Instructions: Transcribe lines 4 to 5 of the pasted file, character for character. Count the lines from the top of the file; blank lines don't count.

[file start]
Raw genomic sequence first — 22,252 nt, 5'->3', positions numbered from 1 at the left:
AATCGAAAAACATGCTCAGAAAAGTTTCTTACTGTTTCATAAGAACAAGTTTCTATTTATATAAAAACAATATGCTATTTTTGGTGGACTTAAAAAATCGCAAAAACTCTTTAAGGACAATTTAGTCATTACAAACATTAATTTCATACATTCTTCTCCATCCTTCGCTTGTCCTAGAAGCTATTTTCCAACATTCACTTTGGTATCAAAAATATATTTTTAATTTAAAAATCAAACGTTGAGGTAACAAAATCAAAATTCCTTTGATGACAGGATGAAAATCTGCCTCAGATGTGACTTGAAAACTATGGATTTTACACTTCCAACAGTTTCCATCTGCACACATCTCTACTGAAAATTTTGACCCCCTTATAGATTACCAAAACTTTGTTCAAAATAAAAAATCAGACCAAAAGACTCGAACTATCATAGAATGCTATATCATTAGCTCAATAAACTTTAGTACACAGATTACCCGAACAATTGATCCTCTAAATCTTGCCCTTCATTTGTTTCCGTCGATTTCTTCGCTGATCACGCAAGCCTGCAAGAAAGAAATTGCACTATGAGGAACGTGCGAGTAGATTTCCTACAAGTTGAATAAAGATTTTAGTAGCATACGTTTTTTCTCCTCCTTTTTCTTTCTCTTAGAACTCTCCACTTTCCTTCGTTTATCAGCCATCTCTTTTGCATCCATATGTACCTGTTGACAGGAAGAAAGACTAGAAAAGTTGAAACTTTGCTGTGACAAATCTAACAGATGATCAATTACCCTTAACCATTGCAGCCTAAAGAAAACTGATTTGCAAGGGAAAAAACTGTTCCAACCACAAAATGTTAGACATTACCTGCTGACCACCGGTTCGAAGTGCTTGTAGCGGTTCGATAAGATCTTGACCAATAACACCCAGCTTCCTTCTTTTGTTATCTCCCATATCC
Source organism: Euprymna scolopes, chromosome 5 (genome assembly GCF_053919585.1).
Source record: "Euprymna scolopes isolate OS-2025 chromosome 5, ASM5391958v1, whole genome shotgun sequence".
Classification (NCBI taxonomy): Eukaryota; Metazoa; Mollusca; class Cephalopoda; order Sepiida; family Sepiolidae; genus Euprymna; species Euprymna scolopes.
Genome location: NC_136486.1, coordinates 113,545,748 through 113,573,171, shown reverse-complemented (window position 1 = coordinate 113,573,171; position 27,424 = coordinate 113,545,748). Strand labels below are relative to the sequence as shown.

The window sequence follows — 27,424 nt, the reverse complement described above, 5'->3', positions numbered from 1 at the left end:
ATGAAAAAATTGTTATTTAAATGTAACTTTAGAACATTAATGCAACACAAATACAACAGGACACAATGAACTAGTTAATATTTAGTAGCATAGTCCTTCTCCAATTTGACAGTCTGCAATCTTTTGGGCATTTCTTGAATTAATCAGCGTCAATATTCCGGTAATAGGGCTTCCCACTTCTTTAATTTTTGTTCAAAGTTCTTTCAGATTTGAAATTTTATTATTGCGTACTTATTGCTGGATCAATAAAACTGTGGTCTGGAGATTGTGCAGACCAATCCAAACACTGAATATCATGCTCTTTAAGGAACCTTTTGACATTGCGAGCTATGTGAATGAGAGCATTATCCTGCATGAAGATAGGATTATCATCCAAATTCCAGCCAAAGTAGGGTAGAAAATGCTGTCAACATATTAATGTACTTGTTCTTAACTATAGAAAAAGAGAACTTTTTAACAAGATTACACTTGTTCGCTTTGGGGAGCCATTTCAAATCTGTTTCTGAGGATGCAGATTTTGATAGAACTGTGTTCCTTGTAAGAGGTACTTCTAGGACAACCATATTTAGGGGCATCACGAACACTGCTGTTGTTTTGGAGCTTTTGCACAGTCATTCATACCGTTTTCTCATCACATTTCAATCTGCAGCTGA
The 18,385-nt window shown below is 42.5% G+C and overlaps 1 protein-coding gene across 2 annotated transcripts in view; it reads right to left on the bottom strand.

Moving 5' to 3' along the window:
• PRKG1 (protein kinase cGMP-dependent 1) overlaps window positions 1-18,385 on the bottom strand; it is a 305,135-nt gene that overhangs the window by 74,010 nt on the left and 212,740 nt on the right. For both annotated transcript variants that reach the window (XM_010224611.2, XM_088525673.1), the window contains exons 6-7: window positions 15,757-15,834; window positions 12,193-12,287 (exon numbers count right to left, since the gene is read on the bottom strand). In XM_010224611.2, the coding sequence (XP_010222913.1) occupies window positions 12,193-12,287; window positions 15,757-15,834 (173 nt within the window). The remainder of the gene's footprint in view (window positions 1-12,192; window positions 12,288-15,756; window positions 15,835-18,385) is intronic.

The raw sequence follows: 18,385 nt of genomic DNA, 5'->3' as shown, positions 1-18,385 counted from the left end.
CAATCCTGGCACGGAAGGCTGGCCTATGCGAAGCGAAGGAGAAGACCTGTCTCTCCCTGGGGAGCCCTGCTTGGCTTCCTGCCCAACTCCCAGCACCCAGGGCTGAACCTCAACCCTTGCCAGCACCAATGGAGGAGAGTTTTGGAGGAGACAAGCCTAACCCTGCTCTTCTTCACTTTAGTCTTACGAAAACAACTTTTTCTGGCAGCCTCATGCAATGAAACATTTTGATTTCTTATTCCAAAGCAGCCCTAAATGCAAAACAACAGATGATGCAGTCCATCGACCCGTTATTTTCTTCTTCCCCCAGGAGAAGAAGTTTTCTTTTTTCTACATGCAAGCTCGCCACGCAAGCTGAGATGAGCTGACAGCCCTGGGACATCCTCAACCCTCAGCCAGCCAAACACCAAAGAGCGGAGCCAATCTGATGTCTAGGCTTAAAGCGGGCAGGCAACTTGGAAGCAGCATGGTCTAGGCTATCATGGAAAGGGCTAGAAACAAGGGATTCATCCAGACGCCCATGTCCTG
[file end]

Source record: "Euprymna scolopes isolate OS-2025 chromosome 5, ASM5391958v1, whole genome shotgun sequence".
Classification (NCBI taxonomy): Eukaryota; Metazoa; Mollusca; class Cephalopoda; order Sepiida; family Sepiolidae; genus Euprymna; species Euprymna scolopes.